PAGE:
Deputy County Prosecutor Kathleen Carrick, interrupting – “And I object to this whole – this is not the time and place to be doing this; this is to set trial date only, not – it’s not law in motion, it is not for argument(s), this is not the proper place to do this.”
Joel- “Your honor, why is this woman speaking if she can’t prove that she’s even an official officer?”
Someone in the audience, amid other inaudible murmurs: “That’s right!”
Judge- “She’s not an employee of the court – she’s an employee of the County.”
Joel – “If she’s an employee of the County she needs to have a bond to be qualified….”
Carrick, interrupting – “I do not need to have a bond.”
Judge – “That’s up to the County Commissioners; that’s an entirely separate branch of the government; it’s not something that I have anything to do with.”
Joel- “Well, maybe it is.”
Judge – “Well, Mr. Boniek, I’m going to say that you’re out of order.”
“Ernst, D. I.” (a spectator) who stood at the wall near where Deputy County Attorney Carrick sat, from the audience: “BULLSHIT!” (Loudly) “You’re out of order” (pointing his finger at the judge) “and you’re out of order!” (pointing his finger at Carrick). “You guys are required by the Constitution to produce paperwork on the spot. You work for the people! “
Judge – (inaudible, apparently asking Ernst, D.I. for his name)
Ernst, D.I. – “I’m not going to give you my name – you identify me as the dead fiction (inaudible). I know exactly what you are.” – (Judge is trying to interject over Ernst, D.I.’s voice but he keeps talking. A bailiff or officer of some sort approaches Ernst, D.I., and Ernst, D.I. says boldly – “Do Not Touch Me! Do not touch me. I have already proven sui juris before Judge Holly Brown – if you touch me I will own you.”
Bailiff/officer (to Ernst, D.I.) – “You need to leave so we can proceed here.”
Ernst, D.I. – “You can proceed. Bring forth the evidence.” (Judge is still trying to interject over Ernst, D.I.’s and the bailiff/officer’s argument)
Judge – “…very much out of order!”
Ernst, D.I., waving finger at officer/bailiff, who is now towering over Ernst, D.I. – “Don’t touch me!”
Bailiff/officer – “Well then let’s move!”
Ernst, D.I. – “Why should I?”
Bailiff/officer – “Go out here (pointing toward the door) and talk to me.”
Ernst, D.I. – “I don’t need to talk to you. You and I don’t have an issue. We clearly see the court.”
Bailiff/officer – “Let’s go!”
Ernst, D.I. – “Not leavin’.” (Officer/bailiff turns to face the judge in frustration)
Ernst, D.I. – “Don’t lay a hand on me.”
Pause, silence for three seconds.
Bailiff/officer – “Okay so we’re going to have a standoff until we can get some more people here?”
Ernst, D.I. – “There’s already a bunch of people here. Don’t touch me. I’ve given you fair warning.” …inaudible… “Judge Holly Brown, Article III court (district inaudible) has already ruled that I’m sui juris. If you touch me I’ll own you.”
Bailiff/officer is now trying to reach someone on his cell phone, which he dialed while standing over Ernst, D.I. – He mumbles something inaudible about “making a big stink….”
Ernst, D.I. – “I’m not making a big stink – inaudible – but I’ll be back.”
Bailiff/officer – Inaudible. At this point Carrick gets up from her chair and heads for the officials’ exit.
Ernst, D.I. – “I’m gonna give you fair warning – if you touch me – I’ve already got a court ruling….”
New officer comes in the door and says to Ernst, D.I. – “Okay now, come on out here on your own, man!”
Ernst, D.I. – “I don’t need to.”
New officer – “You just got told to leave.”
Ernst, D.I. – “I don’t have to. I’ve got a court ruling. (Inaudible) I’ll excuse that, boys. Ignorance of the law is no excuse.”
A member of the audience stands and walks over to stand beside Ernst, D.I. The Bailiff/officer looks at him and says something about “….just doing our job”.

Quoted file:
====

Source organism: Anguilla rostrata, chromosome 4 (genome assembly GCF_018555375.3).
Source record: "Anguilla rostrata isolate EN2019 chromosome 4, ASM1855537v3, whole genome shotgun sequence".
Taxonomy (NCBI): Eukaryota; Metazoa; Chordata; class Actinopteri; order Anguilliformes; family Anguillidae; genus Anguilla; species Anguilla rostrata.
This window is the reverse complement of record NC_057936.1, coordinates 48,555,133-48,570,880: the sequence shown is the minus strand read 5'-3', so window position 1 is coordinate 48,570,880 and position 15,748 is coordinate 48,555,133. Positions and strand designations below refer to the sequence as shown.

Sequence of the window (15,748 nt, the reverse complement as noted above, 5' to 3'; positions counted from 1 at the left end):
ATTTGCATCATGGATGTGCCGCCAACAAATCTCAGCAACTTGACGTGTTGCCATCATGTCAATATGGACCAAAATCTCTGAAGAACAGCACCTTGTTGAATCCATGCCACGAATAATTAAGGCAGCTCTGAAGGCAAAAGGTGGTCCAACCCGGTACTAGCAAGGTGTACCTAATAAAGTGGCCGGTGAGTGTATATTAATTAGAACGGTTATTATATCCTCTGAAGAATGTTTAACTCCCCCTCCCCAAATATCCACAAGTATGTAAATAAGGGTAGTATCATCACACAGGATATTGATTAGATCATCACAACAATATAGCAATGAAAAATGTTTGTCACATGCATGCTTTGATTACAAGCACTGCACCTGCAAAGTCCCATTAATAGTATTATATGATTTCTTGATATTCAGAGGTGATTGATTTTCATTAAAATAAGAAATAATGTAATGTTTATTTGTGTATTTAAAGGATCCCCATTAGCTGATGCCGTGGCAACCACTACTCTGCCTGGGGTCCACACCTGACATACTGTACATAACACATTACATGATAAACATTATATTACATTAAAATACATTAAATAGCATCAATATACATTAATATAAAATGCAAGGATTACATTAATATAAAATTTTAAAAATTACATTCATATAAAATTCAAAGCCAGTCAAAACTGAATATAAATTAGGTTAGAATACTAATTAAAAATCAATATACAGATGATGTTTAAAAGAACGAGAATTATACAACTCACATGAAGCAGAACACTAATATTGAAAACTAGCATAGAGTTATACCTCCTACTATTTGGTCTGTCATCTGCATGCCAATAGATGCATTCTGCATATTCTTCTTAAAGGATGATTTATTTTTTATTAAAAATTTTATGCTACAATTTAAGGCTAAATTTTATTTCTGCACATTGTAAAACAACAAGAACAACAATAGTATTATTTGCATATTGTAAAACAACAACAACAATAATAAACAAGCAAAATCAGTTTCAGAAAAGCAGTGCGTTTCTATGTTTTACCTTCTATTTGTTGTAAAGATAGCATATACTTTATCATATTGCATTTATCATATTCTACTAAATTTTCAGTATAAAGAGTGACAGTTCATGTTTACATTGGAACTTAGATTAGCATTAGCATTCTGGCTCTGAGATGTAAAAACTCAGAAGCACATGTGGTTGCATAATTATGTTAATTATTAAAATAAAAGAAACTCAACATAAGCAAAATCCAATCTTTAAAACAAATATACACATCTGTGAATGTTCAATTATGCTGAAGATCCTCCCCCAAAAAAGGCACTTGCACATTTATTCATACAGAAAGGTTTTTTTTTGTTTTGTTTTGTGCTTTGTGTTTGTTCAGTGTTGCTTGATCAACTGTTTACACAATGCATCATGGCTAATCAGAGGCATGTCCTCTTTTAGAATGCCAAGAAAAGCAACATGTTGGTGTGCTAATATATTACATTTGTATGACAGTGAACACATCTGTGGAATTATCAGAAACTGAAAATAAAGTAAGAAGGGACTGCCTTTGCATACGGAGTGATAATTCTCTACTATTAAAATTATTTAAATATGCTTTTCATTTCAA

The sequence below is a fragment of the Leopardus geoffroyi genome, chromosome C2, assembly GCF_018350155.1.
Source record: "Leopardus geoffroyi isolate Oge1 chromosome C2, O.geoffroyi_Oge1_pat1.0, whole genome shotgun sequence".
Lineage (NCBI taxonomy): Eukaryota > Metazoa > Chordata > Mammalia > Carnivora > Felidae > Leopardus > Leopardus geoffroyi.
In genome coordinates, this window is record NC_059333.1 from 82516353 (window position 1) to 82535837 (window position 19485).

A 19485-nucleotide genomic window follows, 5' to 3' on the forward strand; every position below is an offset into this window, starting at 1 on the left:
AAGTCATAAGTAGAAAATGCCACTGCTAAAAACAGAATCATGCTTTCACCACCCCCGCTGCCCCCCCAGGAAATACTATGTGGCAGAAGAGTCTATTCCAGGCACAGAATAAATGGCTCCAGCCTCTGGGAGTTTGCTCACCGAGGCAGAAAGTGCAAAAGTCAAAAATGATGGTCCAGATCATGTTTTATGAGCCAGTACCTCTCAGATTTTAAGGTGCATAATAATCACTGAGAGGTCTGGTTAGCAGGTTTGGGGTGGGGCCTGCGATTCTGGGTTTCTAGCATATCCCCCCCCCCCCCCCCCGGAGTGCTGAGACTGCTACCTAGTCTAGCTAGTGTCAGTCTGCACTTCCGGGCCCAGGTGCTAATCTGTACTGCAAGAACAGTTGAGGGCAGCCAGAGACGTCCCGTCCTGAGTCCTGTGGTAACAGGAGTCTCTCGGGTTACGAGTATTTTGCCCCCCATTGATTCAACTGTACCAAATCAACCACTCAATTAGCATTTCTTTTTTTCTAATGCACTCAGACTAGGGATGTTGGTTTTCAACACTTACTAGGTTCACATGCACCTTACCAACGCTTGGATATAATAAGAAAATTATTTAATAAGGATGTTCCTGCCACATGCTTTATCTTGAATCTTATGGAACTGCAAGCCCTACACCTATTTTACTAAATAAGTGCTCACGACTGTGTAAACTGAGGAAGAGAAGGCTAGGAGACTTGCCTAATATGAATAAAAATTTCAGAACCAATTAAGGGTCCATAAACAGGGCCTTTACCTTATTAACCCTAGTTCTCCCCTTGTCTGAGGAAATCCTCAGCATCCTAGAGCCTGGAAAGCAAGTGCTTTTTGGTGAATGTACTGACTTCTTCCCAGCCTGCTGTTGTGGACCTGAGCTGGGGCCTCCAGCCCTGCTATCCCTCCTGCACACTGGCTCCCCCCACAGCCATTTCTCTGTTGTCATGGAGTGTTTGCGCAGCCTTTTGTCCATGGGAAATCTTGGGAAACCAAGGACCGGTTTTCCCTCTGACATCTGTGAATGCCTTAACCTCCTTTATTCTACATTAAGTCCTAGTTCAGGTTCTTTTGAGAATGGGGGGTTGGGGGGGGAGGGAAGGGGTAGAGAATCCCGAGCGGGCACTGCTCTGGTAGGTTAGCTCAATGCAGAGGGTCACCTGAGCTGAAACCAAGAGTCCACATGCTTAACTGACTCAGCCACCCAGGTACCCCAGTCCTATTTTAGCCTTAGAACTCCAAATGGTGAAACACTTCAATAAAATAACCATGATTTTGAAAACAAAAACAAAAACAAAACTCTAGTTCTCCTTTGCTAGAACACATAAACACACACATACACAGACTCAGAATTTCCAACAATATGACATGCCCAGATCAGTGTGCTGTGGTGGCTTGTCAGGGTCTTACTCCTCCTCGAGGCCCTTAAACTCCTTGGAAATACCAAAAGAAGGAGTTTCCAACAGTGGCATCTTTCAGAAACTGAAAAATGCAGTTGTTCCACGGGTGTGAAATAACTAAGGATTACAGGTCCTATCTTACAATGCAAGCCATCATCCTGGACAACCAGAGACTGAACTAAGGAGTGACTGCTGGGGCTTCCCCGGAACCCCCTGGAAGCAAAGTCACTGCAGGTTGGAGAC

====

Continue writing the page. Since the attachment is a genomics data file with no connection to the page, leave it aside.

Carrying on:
The judge now speaks to the new officer who has entered the room, saying – “This gentleman in particular is be….”
Ernst, D.I. – I’m not going anywhere. I’ve come to stand, and I’m standing.” Then, looking at the audience, “And the rest of you – this is your time – take your feet! This (the courtoom hearing) is a cotton-pickin’ crime in process!”
Bailiff/officer – “You’re not doing any good here.” (difficult to hear, may be inexact quotation)
Ernst, D. I. Shouting now to the crowd, some of whom are standing – “Get On Your Feet! You people always talk, you always talk… “
People in the audience rise, and one woman stands up saying, “I’m a witness! I’m a witness.”
Others stand and the buzz of quiet talking rises in volume.
Ernst, D.I. – “Huu-ahh! You talk about freedom, you’ll fight for freedom – now is your chance! Do it! Prove your name!” (Now the noise level in the room is even more sharply increased.)
The judge leaves the courtroom, after declaring the court adjourned, but she spoke very softly and in a voice which did not carry over the din of lively citizens now on their feet. Most witnesses who were there failed to hear her adjourn the court.
Ernst, D.I. – “Look who’s now running for cover!”
Someone unidentifiable said – “Is this an adjournment?”
Ernst, D.I. – “Nope; the woman did not make a proclamation.” (That turns out to be contested, as other witnesses have said she did adjourn the court.) There is much noise in the room now.
Joel Boniek, who has been on his feet and silent the entire time, having never seated himself before the judge, was surprised to see his hearing going out of his control, the court officers leaving the room, the Bailiff/officer and the other officer being unwilling to touch Ernst, D.I., and the upheaval of so many people in the courtroom standing up and talking aloud about freedom – all of this was beyond Joel’s wildest imagination – he had no idea anything like this would happen, and the oddity of the moment coursed through his mind to produce a spontaneous corresponding gasp of un-suppressed irony. It was all too surreal.
The whole affair, which was totally destroying his carefully prepared presentation for the judge, including his fifteen points needing conclusion during this omnibus hearing, sufficed to disorient him completely. Nothing could make sense of this thing, there was no way to give it a handle. When someone suggested that the judge had left the room without adjourning the court, Joel, in a fit of mirthful playfulness, declared that he was the only member of the court still standing in the courtroom and that he dismissed the case. It was a joke, and everyone who heard it, except the bailiff/officer, knew it was a joke.